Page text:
Bitcoin for an honest society, not anarchy

Let’s get right to the point here. Cut right to the heart of the issue and stop the silly dance. There are really only two types of people in the world, those who believe that a society with laws is better for the individual or those who think that society can exist without laws.  

Many people likely don’t understand the philosophy behind these concepts; instead, they have outsourced their belief systems to others to do the thinking for them. This is understandable, after all, if you are a middle-class minimum wage earner, you probably have a lot of other stuff to worry about than the ideologies and psychologies of social structure. But to understand how this bubble of ‘crypto’—better known as digital currencies—got so big, you’ll have to understand the factions of a much larger battle being fought on the global mind stage, that of the anarchists vs the rest of society.  

The anarchists generally want chaos. Some want it because of naive academic curiosity, and others want it because they feel unhappy with their current lot in life and don’t wish to ‘play the game,’ opting instead to have the game changed. To them, you cannot have true individual freedom unless nothing can be imposed upon you by others. Never mind the obvious issue of how to prevent the deprivation of your freedoms by others in a way that doesn’t deprive theirs. Anarchists often hide among libertarians, who share similar beliefs, although the marked difference between libertarians is that they still believe in the rule of law. And although they often argue for minimal government, they acknowledge that government and the general law of the land must be enforced, though they wish to do so in a way that minimally infringes on their own personal freedoms.

For instance, libertarians will often argue that drug and gun enforcement laws are unjust and an infringement on their rights, but they generally acknowledge that laws that outlaw murder, theft, and trespassing should be enforced as they infringe upon the rights of others. Anarchists, though, while they like to align themselves with libertarians to make their movement look bigger, believe that there should be no government authorities at all, and believe (despite history showing them objectively wrong) that society can exist meaningfully without common laws and law enforcement, resorting only to the free market when the need for enforcement arises. They would argue that if you had a property dispute, you should be able to hire lawyers and a judge who would arbitrate between the parties in an impartial way, even though one of the parties is clearly paying for the judicial process.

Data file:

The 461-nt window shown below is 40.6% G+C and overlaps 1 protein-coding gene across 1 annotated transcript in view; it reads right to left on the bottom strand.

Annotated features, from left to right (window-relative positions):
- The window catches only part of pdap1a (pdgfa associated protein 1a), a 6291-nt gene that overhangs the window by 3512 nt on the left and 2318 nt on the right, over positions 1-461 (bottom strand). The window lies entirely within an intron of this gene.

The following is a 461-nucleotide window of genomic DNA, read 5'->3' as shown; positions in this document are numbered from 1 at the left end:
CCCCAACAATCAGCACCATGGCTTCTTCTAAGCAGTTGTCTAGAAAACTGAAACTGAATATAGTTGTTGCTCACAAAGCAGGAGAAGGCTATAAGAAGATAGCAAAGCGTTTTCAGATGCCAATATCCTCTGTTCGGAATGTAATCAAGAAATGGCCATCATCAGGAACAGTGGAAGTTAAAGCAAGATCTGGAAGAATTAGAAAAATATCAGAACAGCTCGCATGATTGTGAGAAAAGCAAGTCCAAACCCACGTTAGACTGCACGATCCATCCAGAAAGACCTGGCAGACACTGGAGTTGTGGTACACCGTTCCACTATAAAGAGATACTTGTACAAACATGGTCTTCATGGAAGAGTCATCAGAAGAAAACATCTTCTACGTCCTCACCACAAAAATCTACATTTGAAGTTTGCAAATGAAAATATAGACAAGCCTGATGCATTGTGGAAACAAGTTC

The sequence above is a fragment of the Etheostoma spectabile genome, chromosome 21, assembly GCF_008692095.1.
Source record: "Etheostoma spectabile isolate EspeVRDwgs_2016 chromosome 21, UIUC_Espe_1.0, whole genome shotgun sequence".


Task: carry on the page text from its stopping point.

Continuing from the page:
I don’t buy this anymore than I buy the fact that a society where doctors accept direct payments from patients will generally improve health conditions for all people from all means and walks of life. Moreover, even in the societies with no public health care programs, they at least have public law enforcement, which keeps doctors in the health system from exploiting their patients, due to the deterrent of class action lawsuits being brought up against them. If the legal system itself (not just lawyers, but the justices, judges, magistrates) was open for hire, this situation would result in a much more complex and corruptible system.

We don’t have to look much farther for empirical proof of the negative effects of having a law enforcement system ‘for hire’ than when we have police who are corrupt. Having a police force that is open for hire is not much different from having your police force run by the mob. You are pretty much just paying for those with guns to protect you. And if you want to make sure that those with guns don’t get it into their head that they stand to make more money by shaking you down instead of accepting your protection fee, then you probably need to get some friends and guns yourself. Pretty soon, instead of tending to your business, you are devoting quite a bit of resources and energy just for protection and safety. When enough business people and producers start realizing that they can pool their resources and pay a fraction of the costs if they just collectively acted to hire a posse of friends with guns to protect them, then what you get is a local sheriff or constabulary. Pretty soon, the collective group will want the ability to make laws that are enforced by the sheriff, and quite sooner, you have another government.